Have you got escalaphobia too?
PUBLISHED: 20:00 05 March 2019 | UPDATED: 07:55 06 March 2019
I’ve got a weird problem and everyone I know thinks it’s stupid.
I’ve got a bit of a problem. It’s pretty weird, no one really gets it, but apparently I’m not alone…
My issue has always been a part of my life and it picks on me when I least expect it, like a nagging, ongoing dull ache.
I’ve always tried to cope with it, but last weekend’s trip to London for a friend’s 40th highlighted not only how acutely affected I am, but really how ridiculous it is. And what is this completely irrational, illogical, maddening thing I refer to? A fear of escalators, of course!
Yes, those innocuous things that basically make travelling a little bit easier.
As ever, when I travel to the Big Smoke, I’d made plans. We were staying near Tower Hill station which has stairs (score) and connects easily to the Circle, District, Central and Hammersmith and City lines. I have a special underground map showing where the stairs and lifts are so I was sorted. What I hadn’t planned on was pretty much all those lines being diverted on the day we had to leave. So poor hubby had to schlep about Tower Hamlets with me (and our luggage), trying to find an escalator-free way onto the Central line back to Newbury Park.
Just in case you’re interested, Mile End station has escalator-free access – but in heavy Sunday traffic (a la moi) is going to set you back around £20 in taxi fares from Liverpool Street. See…my fear is costing me a fortune!
I still can’t believe, in this day and age, that there are so few mobility-friendly stations in our capital city. Granted, being scared of moving stairs hardly earns me even a sniff of a blue badge, but I do wonder what those in wheelchairs or with balance issues have to do to get around. Are there secret lifts at some stations for these cases (let me know if there are)? Or do they, like me, have to plan for weeks before attempting public transport? Of the 270 underground stations in London, a mere 77 have lifts. It’s just madness. While I accept there must be strict planning laws dictating what can and can’t be done to these stations, is it really acceptable that only a fifth of them are catering for disabled folk?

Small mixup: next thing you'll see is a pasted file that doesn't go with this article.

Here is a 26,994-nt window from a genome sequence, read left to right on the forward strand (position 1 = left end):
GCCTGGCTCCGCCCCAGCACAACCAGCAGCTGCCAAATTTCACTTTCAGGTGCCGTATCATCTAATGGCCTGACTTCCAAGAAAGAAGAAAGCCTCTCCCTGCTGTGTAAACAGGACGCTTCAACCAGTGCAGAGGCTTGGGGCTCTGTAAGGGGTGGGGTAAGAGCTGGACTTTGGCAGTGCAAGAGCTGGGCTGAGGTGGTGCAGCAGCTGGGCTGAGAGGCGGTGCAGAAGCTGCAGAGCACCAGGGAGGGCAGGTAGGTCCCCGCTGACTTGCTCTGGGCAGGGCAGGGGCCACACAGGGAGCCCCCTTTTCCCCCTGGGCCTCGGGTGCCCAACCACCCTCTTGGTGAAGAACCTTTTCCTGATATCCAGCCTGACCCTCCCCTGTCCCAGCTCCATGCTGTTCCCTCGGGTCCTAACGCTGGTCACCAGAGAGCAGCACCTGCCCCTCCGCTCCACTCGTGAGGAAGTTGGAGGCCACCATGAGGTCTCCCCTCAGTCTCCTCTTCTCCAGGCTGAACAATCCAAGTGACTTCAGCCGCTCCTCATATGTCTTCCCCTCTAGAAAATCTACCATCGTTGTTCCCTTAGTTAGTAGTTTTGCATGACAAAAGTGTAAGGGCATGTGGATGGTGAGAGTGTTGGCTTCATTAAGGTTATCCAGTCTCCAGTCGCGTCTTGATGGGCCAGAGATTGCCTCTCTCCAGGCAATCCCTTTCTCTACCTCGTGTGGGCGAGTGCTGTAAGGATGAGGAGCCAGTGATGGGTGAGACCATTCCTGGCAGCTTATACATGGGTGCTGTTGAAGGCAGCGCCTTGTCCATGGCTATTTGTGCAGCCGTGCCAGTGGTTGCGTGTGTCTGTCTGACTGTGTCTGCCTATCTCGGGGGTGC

This fear (it’s called escalaphobia by the way) has gripped me since I was very young, although I can’t pinpoint the exact moment it happened. Apparently I also have acrophobia (fear of heights) and bathmophobia (fear of stairs). Nothing else (well perhaps aside from illness and death) really scares me. I laugh when my daughter runs screaming from the bathroom upon discovering a “huge” (tiny) spider. I’ve held pythons and tarantulas. I don’t mind small spaces, or big spaces, or the dark. But put me in front of a steep flight of stairs and my legs turn to jelly.
Seeing as I’ve already humiliated myself, here are some classic moments where the fear has beaten me.
1. At the Moorish Castle in Sintra outside Lisbon I was so terrified about stepping onto the walkway that my friend had to hold my hand and lead me (cowering) around the path. People thought she was my carer.
2. At the Musee d’Orsay in Paris I crawled on hands and knees across one of the suspended glass walkways with my eyes shut – not tres chic.
3. At a showing of Wicked in the West End I had to crawl up to my seat as it was too steep.
4. I begged my friends to abandon me at a tube station connection halfway through a hen party when I realised I needed an escalator to change lines – they pushed me on and I cried the whole way.
5. Two years ago I was caught short at Stansted Airport, returning from Madrid, when a lift was broken. I begged a security guard to let me out a side door but he disappeared. My friends had to turn the escalator off, coax me off a bench and walk me down!
I think maybe some sessions with a hypnotist are in order…
Have you got a fear of escalators too? Do you find travelling in big cities difficult? Do you have any tips for getting around London? Or do you have another ‘irrational’ fear? Write to me
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